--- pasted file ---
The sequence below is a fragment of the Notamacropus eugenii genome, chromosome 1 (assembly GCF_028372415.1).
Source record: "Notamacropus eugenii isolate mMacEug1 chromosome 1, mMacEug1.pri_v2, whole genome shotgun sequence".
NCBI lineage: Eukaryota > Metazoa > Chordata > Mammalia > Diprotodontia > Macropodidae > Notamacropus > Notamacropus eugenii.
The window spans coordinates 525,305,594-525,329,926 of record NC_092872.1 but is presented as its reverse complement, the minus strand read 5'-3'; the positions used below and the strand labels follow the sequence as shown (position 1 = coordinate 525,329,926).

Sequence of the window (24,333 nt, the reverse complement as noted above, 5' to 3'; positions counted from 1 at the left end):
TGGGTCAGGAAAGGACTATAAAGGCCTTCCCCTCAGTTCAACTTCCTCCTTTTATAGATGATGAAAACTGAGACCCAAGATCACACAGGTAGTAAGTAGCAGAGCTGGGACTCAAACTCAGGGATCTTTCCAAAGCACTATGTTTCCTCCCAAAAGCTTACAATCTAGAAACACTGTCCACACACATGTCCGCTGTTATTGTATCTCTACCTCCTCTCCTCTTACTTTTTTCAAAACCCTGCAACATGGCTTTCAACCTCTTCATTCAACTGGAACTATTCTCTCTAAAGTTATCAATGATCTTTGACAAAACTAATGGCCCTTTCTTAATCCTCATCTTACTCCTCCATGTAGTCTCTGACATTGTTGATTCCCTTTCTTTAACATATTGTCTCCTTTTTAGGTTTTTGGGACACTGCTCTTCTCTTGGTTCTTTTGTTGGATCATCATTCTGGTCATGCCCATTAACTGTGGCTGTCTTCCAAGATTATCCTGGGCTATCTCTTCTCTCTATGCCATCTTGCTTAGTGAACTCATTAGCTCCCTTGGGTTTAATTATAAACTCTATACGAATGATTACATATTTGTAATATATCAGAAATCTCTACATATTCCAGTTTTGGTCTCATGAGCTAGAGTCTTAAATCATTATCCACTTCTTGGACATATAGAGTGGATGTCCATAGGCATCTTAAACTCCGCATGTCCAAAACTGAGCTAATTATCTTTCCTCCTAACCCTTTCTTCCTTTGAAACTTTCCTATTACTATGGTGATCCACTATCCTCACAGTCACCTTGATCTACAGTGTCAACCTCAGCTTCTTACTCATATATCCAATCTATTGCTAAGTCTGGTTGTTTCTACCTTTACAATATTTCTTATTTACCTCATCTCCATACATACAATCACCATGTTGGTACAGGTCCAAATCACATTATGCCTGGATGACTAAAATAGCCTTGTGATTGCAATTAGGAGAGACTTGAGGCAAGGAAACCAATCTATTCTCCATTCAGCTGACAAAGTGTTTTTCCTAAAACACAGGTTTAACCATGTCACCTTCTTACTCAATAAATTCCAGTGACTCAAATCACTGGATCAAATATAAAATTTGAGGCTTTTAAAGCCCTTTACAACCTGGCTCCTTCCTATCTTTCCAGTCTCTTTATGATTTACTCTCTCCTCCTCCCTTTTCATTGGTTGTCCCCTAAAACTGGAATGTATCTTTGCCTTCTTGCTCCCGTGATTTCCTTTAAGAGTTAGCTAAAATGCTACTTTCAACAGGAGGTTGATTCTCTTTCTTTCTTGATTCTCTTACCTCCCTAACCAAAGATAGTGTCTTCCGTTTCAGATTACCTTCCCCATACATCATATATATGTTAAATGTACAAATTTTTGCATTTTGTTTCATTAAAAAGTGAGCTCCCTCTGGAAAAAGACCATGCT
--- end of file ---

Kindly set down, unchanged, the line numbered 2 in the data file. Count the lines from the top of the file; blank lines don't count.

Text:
Source record: "Notamacropus eugenii isolate mMacEug1 chromosome 1, mMacEug1.pri_v2, whole genome shotgun sequence".